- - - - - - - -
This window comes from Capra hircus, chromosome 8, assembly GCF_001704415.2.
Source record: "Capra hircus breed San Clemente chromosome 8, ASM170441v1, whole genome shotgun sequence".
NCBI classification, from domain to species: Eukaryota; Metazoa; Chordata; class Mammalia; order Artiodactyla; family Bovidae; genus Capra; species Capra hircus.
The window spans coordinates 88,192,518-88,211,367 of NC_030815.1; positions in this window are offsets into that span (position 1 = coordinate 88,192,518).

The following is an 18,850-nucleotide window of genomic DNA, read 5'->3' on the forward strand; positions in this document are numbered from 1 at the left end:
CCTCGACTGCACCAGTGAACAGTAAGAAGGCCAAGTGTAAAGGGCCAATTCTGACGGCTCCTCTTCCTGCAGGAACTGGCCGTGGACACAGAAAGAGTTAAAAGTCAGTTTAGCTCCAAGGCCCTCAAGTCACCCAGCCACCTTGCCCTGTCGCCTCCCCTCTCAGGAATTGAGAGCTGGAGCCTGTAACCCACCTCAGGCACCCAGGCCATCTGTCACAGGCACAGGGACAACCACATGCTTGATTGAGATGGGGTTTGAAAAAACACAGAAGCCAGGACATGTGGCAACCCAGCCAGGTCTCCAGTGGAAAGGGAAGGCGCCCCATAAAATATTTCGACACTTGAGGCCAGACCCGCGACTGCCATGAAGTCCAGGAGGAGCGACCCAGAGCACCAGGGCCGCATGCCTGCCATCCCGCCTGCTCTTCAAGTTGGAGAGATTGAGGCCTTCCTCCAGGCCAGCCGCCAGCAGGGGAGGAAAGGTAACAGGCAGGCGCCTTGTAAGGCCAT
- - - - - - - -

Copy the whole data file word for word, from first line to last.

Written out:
This window comes from Capra hircus, chromosome 8, assembly GCF_001704415.2.
Source record: "Capra hircus breed San Clemente chromosome 8, ASM170441v1, whole genome shotgun sequence".
NCBI classification, from domain to species: Eukaryota; Metazoa; Chordata; class Mammalia; order Artiodactyla; family Bovidae; genus Capra; species Capra hircus.
The window spans coordinates 88,192,518-88,211,367 of NC_030815.1; positions in this window are offsets into that span (position 1 = coordinate 88,192,518).

The following is an 18,850-nucleotide window of genomic DNA, read 5'->3' on the forward strand; positions in this document are numbered from 1 at the left end:
CCTCGACTGCACCAGTGAACAGTAAGAAGGCCAAGTGTAAAGGGCCAATTCTGACGGCTCCTCTTCCTGCAGGAACTGGCCGTGGACACAGAAAGAGTTAAAAGTCAGTTTAGCTCCAAGGCCCTCAAGTCACCCAGCCACCTTGCCCTGTCGCCTCCCCTCTCAGGAATTGAGAGCTGGAGCCTGTAACCCACCTCAGGCACCCAGGCCATCTGTCACAGGCACAGGGACAACCACATGCTTGATTGAGATGGGGTTTGAAAAAACACAGAAGCCAGGACATGTGGCAACCCAGCCAGGTCTCCAGTGGAAAGGGAAGGCGCCCCATAAAATATTTCGACACTTGAGGCCAGACCCGCGACTGCCATGAAGTCCAGGAGGAGCGACCCAGAGCACCAGGGCCGCATGCCTGCCATCCCGCCTGCTCTTCAAGTTGGAGAGATTGAGGCCTTCCTCCAGGCCAGCCGCCAGCAGGGGAGGAAAGGTAACAGGCAGGCGCCTTGTAAGGCCAT